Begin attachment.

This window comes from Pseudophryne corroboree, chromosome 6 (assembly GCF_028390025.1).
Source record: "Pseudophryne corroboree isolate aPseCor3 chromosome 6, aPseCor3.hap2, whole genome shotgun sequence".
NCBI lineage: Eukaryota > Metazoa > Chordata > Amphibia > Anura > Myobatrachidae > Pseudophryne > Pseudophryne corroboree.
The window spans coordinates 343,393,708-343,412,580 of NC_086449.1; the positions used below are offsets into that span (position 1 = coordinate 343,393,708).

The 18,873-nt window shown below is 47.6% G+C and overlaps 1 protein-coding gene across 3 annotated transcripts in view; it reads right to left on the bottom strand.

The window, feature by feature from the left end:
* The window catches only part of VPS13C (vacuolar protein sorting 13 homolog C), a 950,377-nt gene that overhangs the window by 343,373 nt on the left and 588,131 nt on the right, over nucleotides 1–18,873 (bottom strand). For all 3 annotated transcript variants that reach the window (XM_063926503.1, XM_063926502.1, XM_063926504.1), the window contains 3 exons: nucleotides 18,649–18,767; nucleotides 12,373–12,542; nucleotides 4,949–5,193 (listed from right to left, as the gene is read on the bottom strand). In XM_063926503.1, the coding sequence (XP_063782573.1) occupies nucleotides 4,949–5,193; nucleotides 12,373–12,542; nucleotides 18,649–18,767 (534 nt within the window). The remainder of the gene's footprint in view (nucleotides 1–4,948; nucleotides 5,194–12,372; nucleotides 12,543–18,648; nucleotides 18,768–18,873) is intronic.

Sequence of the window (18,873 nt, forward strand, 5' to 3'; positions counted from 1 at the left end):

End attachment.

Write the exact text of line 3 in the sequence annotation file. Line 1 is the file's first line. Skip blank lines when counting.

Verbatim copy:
NCBI lineage: Eukaryota > Metazoa > Chordata > Amphibia > Anura > Myobatrachidae > Pseudophryne > Pseudophryne corroboree.